9. John F. Hultquist permalink
    April 19, 2017 4:53 am

    Leaving assets stranded is as old as the Stone Age.
    I stockpiled a few — stones, I mean, and, if you want to, you can unstrand them.
    To preserve them, they are under a bronze sheet.

  10. Tim Hammond permalink
    April 19, 2017 10:37 am

    Somebody seems to have lost the plot. Lower oil prices are the result of more production, not less, and make alternatives less attractive.

    Yet the piece assumes the opposite of these basics. We do live in a bizarre world there days.

  11. Bitter&twisted permalink
    April 19, 2017 10:47 am

    The only “boom” in renewables is for subsidies.

  12. April 19, 2017 1:24 pm

    The over-riding issue is: we are using oil to burn and convert into plastics and other products. We are not replacing that oil and eventually it will run out. Whether there remains unrecoverable reserves or not we will be left without oil and unless alternatives are found the future looks pretty bleak for our childrens’ children’s children..

    • Mike Jackson permalink
      April 19, 2017 7:44 pm

      I think you need to add a couple more “children’s children” into that assessment before anybody need start worrying about oil shortages.

      Our children will be dead and our grandchildren geriatric before there is any serious possibility of oil starting to become scarce. And since we will by that time have recovered from climamania we can start again on the 300 years of coal fhe UK is still sitting on.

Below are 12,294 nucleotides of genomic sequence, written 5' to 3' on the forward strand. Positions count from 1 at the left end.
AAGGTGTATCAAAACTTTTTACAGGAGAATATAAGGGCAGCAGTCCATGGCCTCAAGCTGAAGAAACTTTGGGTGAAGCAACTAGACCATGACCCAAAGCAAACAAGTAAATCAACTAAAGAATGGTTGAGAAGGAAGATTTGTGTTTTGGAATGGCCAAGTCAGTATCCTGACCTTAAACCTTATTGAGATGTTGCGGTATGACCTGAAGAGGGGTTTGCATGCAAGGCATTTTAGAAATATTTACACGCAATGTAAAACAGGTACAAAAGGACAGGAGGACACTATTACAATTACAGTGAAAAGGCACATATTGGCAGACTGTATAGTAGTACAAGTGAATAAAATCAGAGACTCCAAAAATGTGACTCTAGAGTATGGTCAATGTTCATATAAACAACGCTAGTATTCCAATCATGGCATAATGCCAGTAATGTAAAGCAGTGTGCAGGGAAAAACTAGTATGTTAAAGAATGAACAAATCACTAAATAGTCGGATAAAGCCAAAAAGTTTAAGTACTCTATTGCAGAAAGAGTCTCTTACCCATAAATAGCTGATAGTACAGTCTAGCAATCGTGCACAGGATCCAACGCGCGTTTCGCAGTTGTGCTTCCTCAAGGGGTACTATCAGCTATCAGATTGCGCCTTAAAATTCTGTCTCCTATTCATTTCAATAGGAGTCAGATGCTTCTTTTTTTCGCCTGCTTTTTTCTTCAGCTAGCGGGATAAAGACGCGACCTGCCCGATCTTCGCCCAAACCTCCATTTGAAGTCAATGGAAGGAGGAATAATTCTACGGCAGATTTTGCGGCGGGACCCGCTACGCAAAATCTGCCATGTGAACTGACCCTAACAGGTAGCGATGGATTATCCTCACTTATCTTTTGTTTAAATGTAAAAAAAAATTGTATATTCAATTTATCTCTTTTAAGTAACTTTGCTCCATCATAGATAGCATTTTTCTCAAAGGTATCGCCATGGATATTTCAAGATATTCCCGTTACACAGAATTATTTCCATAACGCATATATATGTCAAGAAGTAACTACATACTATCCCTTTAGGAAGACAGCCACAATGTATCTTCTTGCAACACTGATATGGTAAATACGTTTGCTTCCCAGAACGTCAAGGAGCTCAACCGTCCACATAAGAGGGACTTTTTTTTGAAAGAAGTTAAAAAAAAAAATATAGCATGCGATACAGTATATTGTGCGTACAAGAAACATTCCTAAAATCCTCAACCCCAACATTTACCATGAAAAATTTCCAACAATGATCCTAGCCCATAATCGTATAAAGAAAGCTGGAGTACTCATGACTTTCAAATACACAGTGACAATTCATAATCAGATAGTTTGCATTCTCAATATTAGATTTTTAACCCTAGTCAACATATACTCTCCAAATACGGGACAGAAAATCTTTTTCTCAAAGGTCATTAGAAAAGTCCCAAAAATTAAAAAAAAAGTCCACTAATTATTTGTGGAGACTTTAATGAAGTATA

The only cloud on the horizon is the possibility that this snowflake generation will breed another snowflake generation (assuming they can get permission to procreate without being accused of some impermissible conduct!) which will not have the wit or the courage to innovate or do decent research. OR that we and our children waste so much wealth that those 6x removed children won’t have the resources to solve the problems of their generation.

      In which case the eco-idiots will have won — and much good may it do them!

  13. Dung permalink
    April 19, 2017 2:48 pm

    This latest empty headed young bimbo which the Telegraph seems to have an endless supply of, claimed that proof of the demise of oil lay in the fact that there were predicted to be 37 million electric cars on the road by 2035. There are 25 million licenced cars on the UK roads today so she is simply predicting that electric cars are going nowhere.

    • Dung permalink
      April 19, 2017 2:49 pm

      her prediction of 35 million related to the whole world!

  14. April 19, 2017 9:22 pm

    So Dieter used to write about Peak Oil
    and now he’s got a new book.
    “New book on the impending transition of the #oil and #energy sectors
    Burn Out by Dieter Helm ”

  15. April 19, 2017 10:14 pm

    The only thing that has the potential to knock a slight hole in the fossil fuel scene is nuclear.

    Thorium plants have the potential to generate energy cheaper than coal and at a very high safety level with the ability to consume much of the current nuclear waste now being produced by the current technology.
    It appears that not much effort is being put into this potential. perhaps this is due to vested interests and the eternal lightbulb syndrome of yesteryears. And, of course our eco warriors with all their imagined allergies.